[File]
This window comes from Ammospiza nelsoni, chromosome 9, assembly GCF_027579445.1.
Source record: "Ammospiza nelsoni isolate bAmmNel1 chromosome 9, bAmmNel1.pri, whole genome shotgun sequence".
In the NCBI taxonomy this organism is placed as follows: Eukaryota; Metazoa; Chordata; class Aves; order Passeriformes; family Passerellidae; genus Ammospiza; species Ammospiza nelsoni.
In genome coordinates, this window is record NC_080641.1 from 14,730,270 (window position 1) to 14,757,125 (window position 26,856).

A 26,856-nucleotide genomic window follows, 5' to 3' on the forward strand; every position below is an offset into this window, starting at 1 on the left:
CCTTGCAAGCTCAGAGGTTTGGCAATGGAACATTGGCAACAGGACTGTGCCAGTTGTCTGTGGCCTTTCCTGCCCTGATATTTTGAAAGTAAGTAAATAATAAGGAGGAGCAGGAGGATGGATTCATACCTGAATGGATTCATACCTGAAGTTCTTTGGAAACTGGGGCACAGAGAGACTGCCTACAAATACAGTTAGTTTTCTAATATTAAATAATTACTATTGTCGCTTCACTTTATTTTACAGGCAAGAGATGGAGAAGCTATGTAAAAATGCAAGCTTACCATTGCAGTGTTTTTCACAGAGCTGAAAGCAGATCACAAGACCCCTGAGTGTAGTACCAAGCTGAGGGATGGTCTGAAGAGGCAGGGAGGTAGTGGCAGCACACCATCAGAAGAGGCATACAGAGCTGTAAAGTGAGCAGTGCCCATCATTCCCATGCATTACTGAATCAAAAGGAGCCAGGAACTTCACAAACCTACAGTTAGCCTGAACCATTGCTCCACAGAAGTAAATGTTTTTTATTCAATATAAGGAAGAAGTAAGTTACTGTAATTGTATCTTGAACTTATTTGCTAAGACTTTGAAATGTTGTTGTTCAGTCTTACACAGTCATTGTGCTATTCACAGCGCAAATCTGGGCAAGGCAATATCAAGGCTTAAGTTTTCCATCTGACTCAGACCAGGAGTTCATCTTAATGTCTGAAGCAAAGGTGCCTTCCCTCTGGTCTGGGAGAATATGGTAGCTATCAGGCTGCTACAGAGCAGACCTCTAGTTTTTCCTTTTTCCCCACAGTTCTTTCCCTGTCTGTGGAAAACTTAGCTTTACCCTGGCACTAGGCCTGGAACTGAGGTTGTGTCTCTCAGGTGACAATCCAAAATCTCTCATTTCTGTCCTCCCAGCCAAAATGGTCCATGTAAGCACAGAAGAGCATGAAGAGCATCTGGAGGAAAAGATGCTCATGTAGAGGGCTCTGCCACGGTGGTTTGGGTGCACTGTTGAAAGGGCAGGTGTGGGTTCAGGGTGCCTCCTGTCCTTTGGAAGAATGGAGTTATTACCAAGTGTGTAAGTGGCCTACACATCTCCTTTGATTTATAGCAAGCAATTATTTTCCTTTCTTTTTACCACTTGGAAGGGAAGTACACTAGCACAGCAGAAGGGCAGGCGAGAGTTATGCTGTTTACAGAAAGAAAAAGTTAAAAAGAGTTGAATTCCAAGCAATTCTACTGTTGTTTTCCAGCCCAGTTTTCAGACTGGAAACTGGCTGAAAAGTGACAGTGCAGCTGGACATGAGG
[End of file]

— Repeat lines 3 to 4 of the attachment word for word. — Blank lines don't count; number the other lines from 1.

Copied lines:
In the NCBI taxonomy this organism is placed as follows: Eukaryota; Metazoa; Chordata; class Aves; order Passeriformes; family Passerellidae; genus Ammospiza; species Ammospiza nelsoni.
In genome coordinates, this window is record NC_080641.1 from 14,730,270 (window position 1) to 14,757,125 (window position 26,856).